On Sept. 19, the Catholic Church celebrates the feast of St. Januarius, bishop, martyr, and patron saint of Naples, Italy. Traditionally, on this day and on two other occasions a year, his blood, which is kept in a glass ampoule in the shape of a rounded cruet, liquifies. According to documentation cited by the Italian media Famiglia Cristiana, the miracle has taken place since at least 1389, the first instance on record.
Here are the key facts:
1. The blood is kept in two glass ampoules.
The dried blood of St. Januarius, who died around 305 A.D., is preserved in two glass ampoules, one larger than the other, in the Chapel of the Treasury of the Naples Cathedral.
2. The liquefaction is a miracle
The Church believes that the miracle takes place in response to the dedication and prayers of the faithful. When the miracle occurs, the mass of reddish dried blood, adhering to one side of the ampoule, turns into completely liquid blood, covering the glass from side to side.
3. The blood traditionally liquifies three times a year.
The saint’s blood traditionally liquefies three times a year: in commemoration of the transfer of his remains to Naples (the Saturday before the first Sunday in May); on his liturgical feast (Sept. 19), and on the anniversary of the eruption of nearby Mount Vesuvius in 1631 when his intercession was invoked and the city was spared from the effects of the eruption (Dec. 16).
4. The liquefaction can take days.
The liquefaction process sometimes takes hours or even days, but sometimes it doesn’t happen at all. Normally, after a period that can range from two minutes to an hour, the solid mass turns red and begins to bubble.
The ampoules, which contain a dark solid mass, are enclosed in a reliquary that is held up and rotated sideways by a priest to show the blood has liquified. This is usually done by the Archbishop of Naples while the people pray.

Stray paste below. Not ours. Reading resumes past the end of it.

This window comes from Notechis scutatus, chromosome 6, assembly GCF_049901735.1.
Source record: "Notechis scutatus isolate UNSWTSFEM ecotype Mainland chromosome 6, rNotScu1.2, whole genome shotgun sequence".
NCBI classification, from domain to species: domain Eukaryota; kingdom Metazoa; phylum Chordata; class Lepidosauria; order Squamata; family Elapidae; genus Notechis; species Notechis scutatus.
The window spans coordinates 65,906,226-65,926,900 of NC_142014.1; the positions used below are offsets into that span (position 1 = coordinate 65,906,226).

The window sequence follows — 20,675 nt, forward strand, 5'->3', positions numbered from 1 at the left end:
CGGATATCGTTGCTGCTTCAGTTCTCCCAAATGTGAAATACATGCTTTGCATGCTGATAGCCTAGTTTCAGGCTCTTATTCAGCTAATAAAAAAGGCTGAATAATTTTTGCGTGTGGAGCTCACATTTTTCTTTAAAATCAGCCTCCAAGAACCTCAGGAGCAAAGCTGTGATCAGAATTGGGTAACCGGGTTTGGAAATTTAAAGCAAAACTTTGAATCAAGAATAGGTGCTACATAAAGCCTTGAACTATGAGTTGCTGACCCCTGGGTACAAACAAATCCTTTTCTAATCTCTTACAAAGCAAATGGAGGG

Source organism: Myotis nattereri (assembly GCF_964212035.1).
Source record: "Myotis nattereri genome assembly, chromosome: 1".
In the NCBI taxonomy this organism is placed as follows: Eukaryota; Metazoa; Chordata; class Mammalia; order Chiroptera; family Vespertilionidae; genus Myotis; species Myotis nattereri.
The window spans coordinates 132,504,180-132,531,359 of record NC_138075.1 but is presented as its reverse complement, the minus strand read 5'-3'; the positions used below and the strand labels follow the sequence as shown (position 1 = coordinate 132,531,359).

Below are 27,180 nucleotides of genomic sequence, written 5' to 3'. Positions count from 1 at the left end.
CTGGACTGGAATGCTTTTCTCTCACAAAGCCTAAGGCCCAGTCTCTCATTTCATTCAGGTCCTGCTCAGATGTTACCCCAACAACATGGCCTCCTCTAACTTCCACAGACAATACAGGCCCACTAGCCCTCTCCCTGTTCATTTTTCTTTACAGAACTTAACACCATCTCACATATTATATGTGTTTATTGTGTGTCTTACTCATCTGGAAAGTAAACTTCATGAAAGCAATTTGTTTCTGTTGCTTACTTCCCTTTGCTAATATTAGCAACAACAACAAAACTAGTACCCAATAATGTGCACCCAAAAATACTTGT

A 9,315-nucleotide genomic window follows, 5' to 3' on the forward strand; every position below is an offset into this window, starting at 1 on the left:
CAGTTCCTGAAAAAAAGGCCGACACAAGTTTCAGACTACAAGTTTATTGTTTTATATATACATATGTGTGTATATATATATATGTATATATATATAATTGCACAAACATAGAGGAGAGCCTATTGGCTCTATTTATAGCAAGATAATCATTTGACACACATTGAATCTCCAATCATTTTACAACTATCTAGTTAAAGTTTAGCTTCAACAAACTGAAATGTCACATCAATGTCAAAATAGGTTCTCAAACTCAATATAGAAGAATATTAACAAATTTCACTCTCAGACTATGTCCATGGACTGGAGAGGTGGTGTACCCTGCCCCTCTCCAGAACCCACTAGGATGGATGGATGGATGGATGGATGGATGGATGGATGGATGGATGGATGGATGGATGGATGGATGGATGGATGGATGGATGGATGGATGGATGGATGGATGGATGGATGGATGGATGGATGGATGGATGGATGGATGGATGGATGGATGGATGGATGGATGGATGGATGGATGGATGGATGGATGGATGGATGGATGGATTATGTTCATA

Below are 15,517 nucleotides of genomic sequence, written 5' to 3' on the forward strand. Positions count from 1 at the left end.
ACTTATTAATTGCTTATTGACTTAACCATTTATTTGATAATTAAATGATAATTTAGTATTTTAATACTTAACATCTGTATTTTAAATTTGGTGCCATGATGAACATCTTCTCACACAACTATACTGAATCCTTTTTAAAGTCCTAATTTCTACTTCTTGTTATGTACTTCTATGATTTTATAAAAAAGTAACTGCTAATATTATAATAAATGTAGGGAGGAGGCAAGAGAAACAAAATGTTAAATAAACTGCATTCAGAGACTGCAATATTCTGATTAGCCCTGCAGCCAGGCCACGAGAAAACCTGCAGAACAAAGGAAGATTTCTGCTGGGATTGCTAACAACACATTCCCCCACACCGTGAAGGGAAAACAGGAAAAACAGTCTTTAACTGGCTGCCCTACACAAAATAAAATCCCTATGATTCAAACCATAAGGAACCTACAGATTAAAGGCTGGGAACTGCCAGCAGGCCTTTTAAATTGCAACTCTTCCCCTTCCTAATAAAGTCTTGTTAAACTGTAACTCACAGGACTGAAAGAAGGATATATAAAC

According to the Italian Catholic magazine Famiglia Cristiana, the reliquary with the ampoules remains on view for the faithful for eight days, during which they can kiss it while a priest turns it to show that the blood is still liquid. Then it is returned to the safety vault and locked away inside the Chapel of the Treasury of the Cathedral.
5. The faithful venerate the relic every year.
With the exclamation: “The miracle has happened!” the people approach the priest holding the reliquary to kiss the relic and sing the “Te Deum” in thanksgiving.
6. There is no scientific explanation.
Several investigations have already been conducted in the past to find a scientific explanation that answers the question of how something solid can suddenly liquefy, but none has been satisfactory so far.
7. The liquefaction does not always occur.
When the blood doesn’t liquefy, the Neapolitans take it as an omen of misfortune.
The blood did not liquefy in September 1939, 1940, 1943, 1973, 1980, nor in December 2016.
The relic also remained solid the year Naples elected a communist mayor, but it spontaneously liquefied when the late Archbishop of New York, Cardinal Terence Cooke, visited the St. Januarius shrine in 1978.
8. The blood has liquefied in the presence of some popes.
In 2015, while Pope Francis was giving some advice to the religious, priests, and seminarians of Naples, the blood liquefied again.
The last time the liquefaction occurred before a pontiff was in 1848 with Pius IX. It did not happen when John Paul II visited the city in October 1979 or in the presence of Benedict XVI in October 2007.